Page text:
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Payroll processing: stop and think about AML

Author: ICAEW

Published: 02 Sep 2022

Firms are using ICAEW’s AML educational drama All Too Familiar to support in-house training in a variety of ways. Caroline Wheeler, partner at Bevan Buckland LLP, tells us how the film helped staff in her firm’s payroll department when they took on an unusual number of new clients.

“We used All Too Familiar in two separate ways,” says Caroline. “First we made the film available on the firm’s intranet for all staff to watch; and second we used it specifically for training staff in the payroll department at one of our offices.”

Bevan Buckland is a leading chartered accountancy firm in South and West Wales, employing around 100 people in five offices across the region. It provides accountancy and audit services to a wide range of businesses and organisations.

“We were taking over the payrolls for around 100 charities,” Caroline explains. “So suddenly we had to do anti-money laundering (AML) checks for all those charities, and it was the payroll department that was tasked with doing it.”

“Having watched All Too Familiar, I decided it was ideal for these staff because one of the key issues played out in the film relates to payroll,” she says. “So the film’s release was perfect timing for us.”

All Too Familiar, which was created in partnership with HMRC, is set around a fictional accountancy firm, Nickel Turner LLP. The drama explores the firm’s relationship with a long term client who receives a significant injection of money to support his ailing restaurant chain.

A key element of the storyline is the outsourcing of the chain’s payroll to a boutique accountancy practice owned by a colleague and friend of one of Nickel Turner’s partners. As the action unfolds, questions start to arise about high staff turnover at the restaurants and changes to the payroll.

“Payroll is probably one of those areas where it's easiest for things to go wrong with AML,” says Caroline. “But it's also often a service that’s a bit separate from other work, which can mean payroll staff don’t always fully understand their part in AML compliance. And, in particular, they might not realise how their role in spotting AML issues can be as equally important as that of someone preparing a set of accounts or doing a tax return.”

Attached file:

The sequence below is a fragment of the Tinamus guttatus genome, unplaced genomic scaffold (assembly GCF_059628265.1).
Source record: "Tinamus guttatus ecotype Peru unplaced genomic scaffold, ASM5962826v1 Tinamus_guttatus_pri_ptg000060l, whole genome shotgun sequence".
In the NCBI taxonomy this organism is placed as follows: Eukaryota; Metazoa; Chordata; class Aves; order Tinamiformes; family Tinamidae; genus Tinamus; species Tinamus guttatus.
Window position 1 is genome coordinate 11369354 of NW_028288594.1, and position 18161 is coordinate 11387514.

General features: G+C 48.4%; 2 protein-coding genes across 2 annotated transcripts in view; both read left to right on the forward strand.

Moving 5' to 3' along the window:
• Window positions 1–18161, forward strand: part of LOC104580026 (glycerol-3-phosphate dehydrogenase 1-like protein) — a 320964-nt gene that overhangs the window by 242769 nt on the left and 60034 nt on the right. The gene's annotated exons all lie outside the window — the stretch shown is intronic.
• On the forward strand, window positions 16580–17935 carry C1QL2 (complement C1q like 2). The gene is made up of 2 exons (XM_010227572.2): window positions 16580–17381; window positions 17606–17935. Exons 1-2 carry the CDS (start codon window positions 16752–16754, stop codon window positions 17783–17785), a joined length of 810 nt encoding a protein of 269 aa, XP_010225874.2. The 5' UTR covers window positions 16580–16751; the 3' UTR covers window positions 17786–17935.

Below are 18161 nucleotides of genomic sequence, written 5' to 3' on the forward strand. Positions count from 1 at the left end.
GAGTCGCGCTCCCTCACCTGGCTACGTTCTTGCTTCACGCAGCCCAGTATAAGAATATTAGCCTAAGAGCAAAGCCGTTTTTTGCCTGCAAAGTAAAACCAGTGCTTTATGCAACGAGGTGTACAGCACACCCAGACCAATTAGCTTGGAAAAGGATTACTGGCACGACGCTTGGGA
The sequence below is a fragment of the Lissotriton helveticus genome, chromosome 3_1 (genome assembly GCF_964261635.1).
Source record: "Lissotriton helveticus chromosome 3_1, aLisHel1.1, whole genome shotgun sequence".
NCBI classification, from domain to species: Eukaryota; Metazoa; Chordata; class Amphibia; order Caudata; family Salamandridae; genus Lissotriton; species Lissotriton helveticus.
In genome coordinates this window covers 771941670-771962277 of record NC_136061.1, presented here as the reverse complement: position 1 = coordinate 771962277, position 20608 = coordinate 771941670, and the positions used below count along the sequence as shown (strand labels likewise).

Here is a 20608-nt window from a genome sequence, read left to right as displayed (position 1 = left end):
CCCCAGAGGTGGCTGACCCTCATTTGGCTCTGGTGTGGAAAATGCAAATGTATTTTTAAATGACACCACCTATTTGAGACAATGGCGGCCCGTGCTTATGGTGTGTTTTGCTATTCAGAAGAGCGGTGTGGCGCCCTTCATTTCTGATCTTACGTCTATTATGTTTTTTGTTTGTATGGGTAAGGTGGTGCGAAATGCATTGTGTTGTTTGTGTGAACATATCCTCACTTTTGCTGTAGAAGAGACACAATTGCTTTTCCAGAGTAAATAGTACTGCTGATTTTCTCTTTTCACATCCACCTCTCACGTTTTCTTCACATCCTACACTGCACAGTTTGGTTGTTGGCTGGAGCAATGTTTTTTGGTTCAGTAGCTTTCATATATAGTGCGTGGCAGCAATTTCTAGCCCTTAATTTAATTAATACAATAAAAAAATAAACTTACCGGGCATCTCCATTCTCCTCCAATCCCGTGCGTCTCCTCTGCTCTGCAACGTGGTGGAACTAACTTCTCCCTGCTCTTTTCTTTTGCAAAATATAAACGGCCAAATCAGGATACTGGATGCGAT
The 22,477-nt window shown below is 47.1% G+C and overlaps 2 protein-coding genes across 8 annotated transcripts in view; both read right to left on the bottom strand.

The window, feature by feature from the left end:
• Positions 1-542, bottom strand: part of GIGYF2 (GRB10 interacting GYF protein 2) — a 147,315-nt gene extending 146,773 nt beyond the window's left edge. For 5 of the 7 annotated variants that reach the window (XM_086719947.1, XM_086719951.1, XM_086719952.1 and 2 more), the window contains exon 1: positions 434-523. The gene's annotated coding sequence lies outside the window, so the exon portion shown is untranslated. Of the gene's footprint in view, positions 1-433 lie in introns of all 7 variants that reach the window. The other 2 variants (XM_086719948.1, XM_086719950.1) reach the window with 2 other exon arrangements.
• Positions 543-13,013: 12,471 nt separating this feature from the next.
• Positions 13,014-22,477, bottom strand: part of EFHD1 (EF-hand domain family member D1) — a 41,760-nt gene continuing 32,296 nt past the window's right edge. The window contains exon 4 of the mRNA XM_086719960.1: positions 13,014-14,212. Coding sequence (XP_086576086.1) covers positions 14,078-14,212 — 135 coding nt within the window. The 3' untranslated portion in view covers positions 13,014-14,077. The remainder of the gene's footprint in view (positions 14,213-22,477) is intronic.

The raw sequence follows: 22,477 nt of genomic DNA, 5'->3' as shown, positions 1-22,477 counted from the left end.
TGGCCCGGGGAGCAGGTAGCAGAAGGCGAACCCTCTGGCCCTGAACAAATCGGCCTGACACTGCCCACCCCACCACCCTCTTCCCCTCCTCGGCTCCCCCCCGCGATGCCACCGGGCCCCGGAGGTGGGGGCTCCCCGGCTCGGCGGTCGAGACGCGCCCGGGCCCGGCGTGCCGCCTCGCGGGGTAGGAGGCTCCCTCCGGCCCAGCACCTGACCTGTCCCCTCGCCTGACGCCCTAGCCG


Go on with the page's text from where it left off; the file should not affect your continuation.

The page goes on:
Stop and think

Caroline screened the film during a team-wide meeting of the payroll department. She explained its significance for them, not only in general terms but also because of their critical role in the onboarding of the new charities.

“The film really spoke for itself,” she says. “But during our interactive session, we talked about what we thought were the key issues, and I answered any questions and queries.”

She believes all the members of the payroll team found the film useful. “It really helped get across how they need to have professional scepticism, and how they might sometimes come up against people who don’t want to share information.”

“Initially, I think the team was a bit unsure why it was being asked to watch this type of film,” she acknowledges. “But once everyone had watched it and we'd discussed it, they realised it was a good reminder of things they might come across but perhaps wouldn't necessarily identify at first glance as an AML issue.”

“Paying the same rate to all staff, regardless of their role, is possibly one of those things that people wouldn't necessarily have seen as a red flag,” she says. “But they now realise that this could indicate something as serious as people trafficking.”

“When you're regularly processing things coming in and going out, which is what a payroll department, by its nature, tends to be doing, it can be difficult to stop and think,” she suggests. “But that’s where the film helped: people had time to stop and think about what they look at every day, and why it's important to consider exactly what they are processing.”


The firm’s partners and senior managers also found the film useful. “As a firm, we build strong relationships with clients,” says Caroline. “I've got current clients where the firm has acted for their great grandparents, so we've got very strong ties.”

“From my point of view, as a partner, the overfamiliarity in the title really resonated,” she adds. “In such cases, it can be quite easy to become distracted from the fact that knowing someone really well doesn’t mean nothing can go wrong. I think we all found it a good reminder that you still have to be suspicious, and you still have to ask the right questions.”

“You have to make sure you do these checks when something changes within a relationship too,” she stresses. “And for most firms that's probably one of the areas where it's easiest to fall down.”

When you’ve got an existing client who suddenly does something different or brings in just one new person, it can be quite easy to forget that you've now got a new relationship, and you've got to do the checks and do them properly.”

The right balance

For Caroline, the film strikes a good balance in terms of content and length. “It isn’t too long,” she says. “But it is long enough – about 16 minutes – to provide worthwhile information.”

“With a five-minute video, for example, people sometimes put it on the screen while they carry on working, and are not really watching,” she notes. “Whereas with this length, they will probably pay attention without having to worry where their time is going, which for busy practices is always a consideration.”

“Overall, we found the film an easy watch,” she concludes. “I’d recommend it to any accountancy firm. It covers so many different aspects without being too technical or dry. So whether you're a sole practitioner or working at one of the Big Four, you’d probably sit there and think: actually there are elements of this that I recognise.”


Read how All Too Familiar is supporting training across a range of accountancy practices.